This year, he portrayed himself as a supporter of the economic growth and social welfare model pursued by Brazil under former President Luiz Inácio Lula da Silva, promised lower gas prices, and campaigned under the rainbow flag today associated with the ancient Inca Empire. Humala’s moderation reflected national surveys by Datum, a local polling firm, which showed that the country Peruvians most want their own state to resemble is the United States, followed by Brazil, Chile and Japan. A mere 1.7 percent wants to copy the Venezuelan socialist experiment.

At the same time—despite his moderate makeover—Humala presented himself as the only candidate who put the interest of Indigenous peoples in the provinces ahead of international mining companies or the Lima stock exchange. His supporters in Puerto Maldonado consistently said they felt ignored by their government and wanted change. By change, they did not mean a dramatic revolution; rather, they sought basics like access to clean water, a greater voice in decision-making and more employment opportunities.

More than anything else, they saw Humala as a vehicle for changing the bleak prospects the next generation faced. “I want my kids to have the chance to make something of themselves,” said Daniel Orranco, a 25-year-old mechanic, as he watched his two small children play on the banks of the Madre de Dios River, which is contaminated with toxic mercury.

“The main concern is access to good public services,” said Hugo Santa Maria, director of Ipsos Apoyo, another local polling company. “When you ask the population if they want to see any radical change in the economic model, almost 30 percent answer yes. When you ask what kind of radical changes, they ask for better education, better services and less corruption. They don’t ask for state-owned enterprises or more government intervention or price controls.”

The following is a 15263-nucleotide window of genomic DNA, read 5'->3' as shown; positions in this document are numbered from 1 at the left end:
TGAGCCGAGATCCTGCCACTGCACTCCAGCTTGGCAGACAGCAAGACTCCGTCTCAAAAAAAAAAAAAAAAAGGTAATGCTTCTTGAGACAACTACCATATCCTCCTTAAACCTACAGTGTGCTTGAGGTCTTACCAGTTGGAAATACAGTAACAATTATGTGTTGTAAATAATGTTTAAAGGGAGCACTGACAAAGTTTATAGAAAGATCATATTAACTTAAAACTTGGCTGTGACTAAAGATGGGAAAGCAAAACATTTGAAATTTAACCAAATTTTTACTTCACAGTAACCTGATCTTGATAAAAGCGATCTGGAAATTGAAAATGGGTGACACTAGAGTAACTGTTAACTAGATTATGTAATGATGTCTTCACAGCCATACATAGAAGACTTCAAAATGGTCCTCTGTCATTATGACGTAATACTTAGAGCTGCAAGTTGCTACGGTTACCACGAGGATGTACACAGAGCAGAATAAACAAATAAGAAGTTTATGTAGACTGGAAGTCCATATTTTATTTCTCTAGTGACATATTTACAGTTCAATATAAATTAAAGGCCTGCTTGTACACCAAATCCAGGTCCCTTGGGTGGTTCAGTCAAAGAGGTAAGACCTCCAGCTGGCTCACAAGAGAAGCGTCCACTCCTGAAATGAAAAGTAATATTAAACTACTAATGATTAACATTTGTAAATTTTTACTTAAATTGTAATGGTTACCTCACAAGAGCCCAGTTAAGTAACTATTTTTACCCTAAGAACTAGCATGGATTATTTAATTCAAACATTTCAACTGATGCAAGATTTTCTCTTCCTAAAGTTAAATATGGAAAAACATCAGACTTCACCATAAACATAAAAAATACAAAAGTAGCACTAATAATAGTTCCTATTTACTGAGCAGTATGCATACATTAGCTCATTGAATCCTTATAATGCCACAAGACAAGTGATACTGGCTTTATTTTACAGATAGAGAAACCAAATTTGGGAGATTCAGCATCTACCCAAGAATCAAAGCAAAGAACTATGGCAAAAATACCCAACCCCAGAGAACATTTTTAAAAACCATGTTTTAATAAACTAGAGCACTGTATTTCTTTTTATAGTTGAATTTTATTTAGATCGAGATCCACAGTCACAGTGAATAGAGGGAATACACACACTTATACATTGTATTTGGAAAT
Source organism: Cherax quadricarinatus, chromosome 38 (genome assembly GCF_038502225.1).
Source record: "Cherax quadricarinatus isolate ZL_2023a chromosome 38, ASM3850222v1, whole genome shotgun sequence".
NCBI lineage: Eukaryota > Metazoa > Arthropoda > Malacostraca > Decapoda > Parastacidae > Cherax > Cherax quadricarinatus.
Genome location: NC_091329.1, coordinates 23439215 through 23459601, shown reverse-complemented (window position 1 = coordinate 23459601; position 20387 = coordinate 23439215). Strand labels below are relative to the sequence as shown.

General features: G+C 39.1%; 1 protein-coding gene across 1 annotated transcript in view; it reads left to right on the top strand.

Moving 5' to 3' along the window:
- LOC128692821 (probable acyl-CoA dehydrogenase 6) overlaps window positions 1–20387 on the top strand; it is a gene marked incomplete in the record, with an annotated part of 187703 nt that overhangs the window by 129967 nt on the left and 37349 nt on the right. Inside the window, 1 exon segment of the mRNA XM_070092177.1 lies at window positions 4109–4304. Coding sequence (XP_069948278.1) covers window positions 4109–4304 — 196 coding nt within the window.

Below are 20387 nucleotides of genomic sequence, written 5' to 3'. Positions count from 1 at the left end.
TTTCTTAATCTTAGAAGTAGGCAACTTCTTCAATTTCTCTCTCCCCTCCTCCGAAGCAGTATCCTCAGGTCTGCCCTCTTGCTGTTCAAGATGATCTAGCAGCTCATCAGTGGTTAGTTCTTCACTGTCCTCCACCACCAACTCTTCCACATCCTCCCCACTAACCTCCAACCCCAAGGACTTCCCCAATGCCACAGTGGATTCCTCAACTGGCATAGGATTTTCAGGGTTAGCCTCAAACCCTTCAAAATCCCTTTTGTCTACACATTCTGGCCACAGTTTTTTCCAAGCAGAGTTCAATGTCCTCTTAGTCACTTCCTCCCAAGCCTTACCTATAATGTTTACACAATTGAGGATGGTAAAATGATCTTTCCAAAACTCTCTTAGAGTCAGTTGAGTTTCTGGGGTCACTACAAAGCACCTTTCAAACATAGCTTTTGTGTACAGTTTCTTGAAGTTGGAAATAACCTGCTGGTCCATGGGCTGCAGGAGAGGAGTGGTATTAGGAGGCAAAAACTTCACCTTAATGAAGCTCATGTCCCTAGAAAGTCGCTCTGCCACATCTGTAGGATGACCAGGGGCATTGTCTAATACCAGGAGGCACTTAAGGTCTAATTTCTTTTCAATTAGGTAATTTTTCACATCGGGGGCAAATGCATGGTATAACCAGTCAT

Peru’s overall poverty rate has fallen from around 54 percent to 32 percent in the past decade, but the rural poverty rate is still 54 percent, according to the latest government statistics, suggesting that growth is not trickling down evenly. 1

Lingering rural poverty helps explain why disillusionment with the government of President Alan García is widespread. Building on the foundations of the 2001 to 2006 government of Alejandro Toledo, the architect of Peru’s free-trade agreement with the United States, García fiercely prioritized foreign investment as the key to economic growth, job creation and development.

Peru has lined up some $40 billion in mining projects for the next decade. It is also one of the region’s most committed free traders, with agreements in force with more than a dozen countries, from China to Mexico.

To be fair, many reforms meant to tackle rural poverty are simply incomplete. When decentralization began in 2002, the central government ostensibly devolved greater power and funds to regional governments. Half the royalties  from international mining firms were meant to be distributed among district and provincial governments to help spur development. But though the central government turned over funding and responsibility on paper, it has not yet clearly defined the role of local governments or empowered them to carry out their most basic functions. And in some cases, districts don’t even have the capacity to spend the money they receive from mining taxes.